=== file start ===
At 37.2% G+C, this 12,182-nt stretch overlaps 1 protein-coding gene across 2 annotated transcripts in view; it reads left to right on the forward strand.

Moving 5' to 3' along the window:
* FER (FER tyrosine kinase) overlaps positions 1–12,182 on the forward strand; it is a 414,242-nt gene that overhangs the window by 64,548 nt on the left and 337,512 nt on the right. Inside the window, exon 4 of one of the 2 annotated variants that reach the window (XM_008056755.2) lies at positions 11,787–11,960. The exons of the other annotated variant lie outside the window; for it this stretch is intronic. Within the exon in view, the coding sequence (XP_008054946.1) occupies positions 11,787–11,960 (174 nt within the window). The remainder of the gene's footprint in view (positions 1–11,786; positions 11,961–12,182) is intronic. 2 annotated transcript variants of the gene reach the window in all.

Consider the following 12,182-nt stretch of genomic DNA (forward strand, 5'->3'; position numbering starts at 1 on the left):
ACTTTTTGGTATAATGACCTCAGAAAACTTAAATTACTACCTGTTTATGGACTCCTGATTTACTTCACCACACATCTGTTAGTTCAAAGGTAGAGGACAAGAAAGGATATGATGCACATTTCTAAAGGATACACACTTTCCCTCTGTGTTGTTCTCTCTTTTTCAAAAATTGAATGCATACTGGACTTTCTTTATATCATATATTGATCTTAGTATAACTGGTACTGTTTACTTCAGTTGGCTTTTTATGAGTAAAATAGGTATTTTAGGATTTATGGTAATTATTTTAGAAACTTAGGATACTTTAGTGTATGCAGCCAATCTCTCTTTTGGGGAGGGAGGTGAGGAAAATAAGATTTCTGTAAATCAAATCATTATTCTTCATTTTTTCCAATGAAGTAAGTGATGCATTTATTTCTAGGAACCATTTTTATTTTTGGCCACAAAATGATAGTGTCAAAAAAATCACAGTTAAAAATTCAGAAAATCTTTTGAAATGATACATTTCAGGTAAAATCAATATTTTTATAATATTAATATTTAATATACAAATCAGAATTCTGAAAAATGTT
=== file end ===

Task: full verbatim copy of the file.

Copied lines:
At 37.2% G+C, this 12,182-nt stretch overlaps 1 protein-coding gene across 2 annotated transcripts in view; it reads left to right on the forward strand.

Moving 5' to 3' along the window:
* FER (FER tyrosine kinase) overlaps positions 1–12,182 on the forward strand; it is a 414,242-nt gene that overhangs the window by 64,548 nt on the left and 337,512 nt on the right. Inside the window, exon 4 of one of the 2 annotated variants that reach the window (XM_008056755.2) lies at positions 11,787–11,960. The exons of the other annotated variant lie outside the window; for it this stretch is intronic. Within the exon in view, the coding sequence (XP_008054946.1) occupies positions 11,787–11,960 (174 nt within the window). The remainder of the gene's footprint in view (positions 1–11,786; positions 11,961–12,182) is intronic. 2 annotated transcript variants of the gene reach the window in all.

Consider the following 12,182-nt stretch of genomic DNA (forward strand, 5'->3'; position numbering starts at 1 on the left):
ACTTTTTGGTATAATGACCTCAGAAAACTTAAATTACTACCTGTTTATGGACTCCTGATTTACTTCACCACACATCTGTTAGTTCAAAGGTAGAGGACAAGAAAGGATATGATGCACATTTCTAAAGGATACACACTTTCCCTCTGTGTTGTTCTCTCTTTTTCAAAAATTGAATGCATACTGGACTTTCTTTATATCATATATTGATCTTAGTATAACTGGTACTGTTTACTTCAGTTGGCTTTTTATGAGTAAAATAGGTATTTTAGGATTTATGGTAATTATTTTAGAAACTTAGGATACTTTAGTGTATGCAGCCAATCTCTCTTTTGGGGAGGGAGGTGAGGAAAATAAGATTTCTGTAAATCAAATCATTATTCTTCATTTTTTCCAATGAAGTAAGTGATGCATTTATTTCTAGGAACCATTTTTATTTTTGGCCACAAAATGATAGTGTCAAAAAAATCACAGTTAAAAATTCAGAAAATCTTTTGAAATGATACATTTCAGGTAAAATCAATATTTTTATAATATTAATATTTAATATACAAATCAGAATTCTGAAAAATGTT